The complete title of Porete’s book can be translated as The Mirror of Simple Souls Annihilated and Who Abide Only in Will and Desire of Love.  Clear-sighted with the probity of her own soul, she distinguishes Seven Stages of Grace, and indicates a mystic process by which one’s own life, self, and will dissolve into divine love, until one wills only God’s will. A French bishop publically burned her book before her eyes, but she rewrote – and expanded – the work and continued to propagate her beliefs; before long, the Inquisition caught up with her, found her guilty of heresy (also declared her a pseudo-mulier for good measure, a “pseudo-woman” or “fake woman”), and in Paris on June 1st, 1310 CE torched her for her refusal to recant, cooperate, and confess. Aside from the challenge to ecclesiastical authority represented by any doctrine of direct access to the divine, Porete’s book in particular upholds some ideas intrinsically problematic whether or not in confrontation with powers-that-be: once at the stage of being one with God’s will, whatever one wills is God’s will, and anarchy enters the equation (what Artaud finds in Heliogabalus), mystical anarchism through human identification with God’s will. Of course, with Porete, Soul does as it pleases, in Love; and with Porete, of course, the love is pure. “…permission to do all that pleases him, by the witness of Love herself, who says to the Soul: My love, love and do what you will.” (Ellen Babinsky translation)
Just the sort of thing to justify Rasputin.

Grigori Yefimovich Rasputin (1869-1916)

             Deeply intriguing along the line where true religious practice spills over into anarchic affirmation of volition, howsoever spontaneous, strategic, or self-serving it may be, Grigori  Rasputin’s energy, charisma, and power seemed to have come out of the ecstatic binary of his well-documented oscillation between extreme licentiousness and extreme prayerful repentance. Here, as elsewhere with the Free Spirit, the ethical becomes an outside category.  “Love has freed the Unencumbered Soul from the Law of the Virtues,” wrote Marguerite Porete, and although centuries and geography separate her from Rasputin’s Russian Orthodox context, her context of Christian millennialism corresponds to some of the teachings of the secretive Khlysty sect associated with Rasputin, its rumored ritualistic self-flagellation and orgies notwithstanding.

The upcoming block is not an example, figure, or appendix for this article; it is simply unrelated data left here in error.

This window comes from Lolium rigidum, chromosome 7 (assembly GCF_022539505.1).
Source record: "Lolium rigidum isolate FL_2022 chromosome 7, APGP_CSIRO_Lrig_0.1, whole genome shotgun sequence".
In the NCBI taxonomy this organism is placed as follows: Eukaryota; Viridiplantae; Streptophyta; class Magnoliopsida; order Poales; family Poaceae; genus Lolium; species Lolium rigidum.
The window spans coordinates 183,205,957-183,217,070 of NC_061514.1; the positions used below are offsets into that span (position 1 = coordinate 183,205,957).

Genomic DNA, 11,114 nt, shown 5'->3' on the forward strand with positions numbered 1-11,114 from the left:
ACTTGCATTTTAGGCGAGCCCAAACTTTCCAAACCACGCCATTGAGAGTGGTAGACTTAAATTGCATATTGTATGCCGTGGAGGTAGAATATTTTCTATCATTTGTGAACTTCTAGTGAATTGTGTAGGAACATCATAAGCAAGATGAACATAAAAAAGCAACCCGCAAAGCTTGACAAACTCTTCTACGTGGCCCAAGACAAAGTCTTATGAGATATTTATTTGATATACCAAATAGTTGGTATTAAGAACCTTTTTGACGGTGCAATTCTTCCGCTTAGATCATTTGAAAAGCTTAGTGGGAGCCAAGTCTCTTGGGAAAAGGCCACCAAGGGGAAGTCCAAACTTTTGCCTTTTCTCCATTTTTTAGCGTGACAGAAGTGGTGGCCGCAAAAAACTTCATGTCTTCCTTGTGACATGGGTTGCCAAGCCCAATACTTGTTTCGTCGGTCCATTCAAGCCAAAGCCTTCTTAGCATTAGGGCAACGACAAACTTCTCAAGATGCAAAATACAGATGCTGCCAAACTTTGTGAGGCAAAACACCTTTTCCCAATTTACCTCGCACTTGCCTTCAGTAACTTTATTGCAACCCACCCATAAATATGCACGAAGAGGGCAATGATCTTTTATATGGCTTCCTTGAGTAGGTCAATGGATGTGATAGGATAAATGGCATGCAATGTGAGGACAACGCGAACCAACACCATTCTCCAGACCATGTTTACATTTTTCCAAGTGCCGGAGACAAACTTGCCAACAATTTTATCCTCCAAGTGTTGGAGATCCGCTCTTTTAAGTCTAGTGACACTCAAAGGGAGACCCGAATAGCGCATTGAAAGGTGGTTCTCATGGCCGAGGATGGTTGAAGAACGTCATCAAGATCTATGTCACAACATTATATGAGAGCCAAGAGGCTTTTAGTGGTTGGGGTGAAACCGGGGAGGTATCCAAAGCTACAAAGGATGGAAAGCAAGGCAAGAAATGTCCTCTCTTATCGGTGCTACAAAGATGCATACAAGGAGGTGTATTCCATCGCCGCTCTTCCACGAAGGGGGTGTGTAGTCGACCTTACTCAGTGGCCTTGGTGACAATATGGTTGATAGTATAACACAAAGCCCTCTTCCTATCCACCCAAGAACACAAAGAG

…with the Free Spirit, the ethical becomes an outside category

             So, here are a few points of reference for now, that’s all: key figures, key associations, leaving on the table many possibilities, leaving open a potential comprehensive list for the reader to help populate according to her or his affinities, in alignment with this developing orientation towards a free – and never final – Canon. To be noted about the three figures touched upon above: each has been an attractive subject for art and literature, and yet we find no definitive masterworks on any. Heliogabalus, too, figures similarly. Strange treatments on Akhnaton include the joyous Son of the Sun by the severely compromised, questionable, and disturbing Savitri Devi, along with an unproduced play by Agatha Christie and a minor novel by Allen Drury; at least we have Anne Carson – in her Decreation, with an essay and accompanying libretto – upturning, overturning any easy instinct regarding the realness and “fakeness” of our absolute Marguerite Porete; and there has been as many or more artists making dramatic attempts on a Life of Rasputin as there had been enemies plotting attempts on his life.  Are Free Spirits such as these too elusive, layered, and complicated in the paradox of their human-divine liberation to be decisively pinned down? In other words, are Free Spirits bigger and weirder than Art? A challenge to artists and writers everywhere, for all times.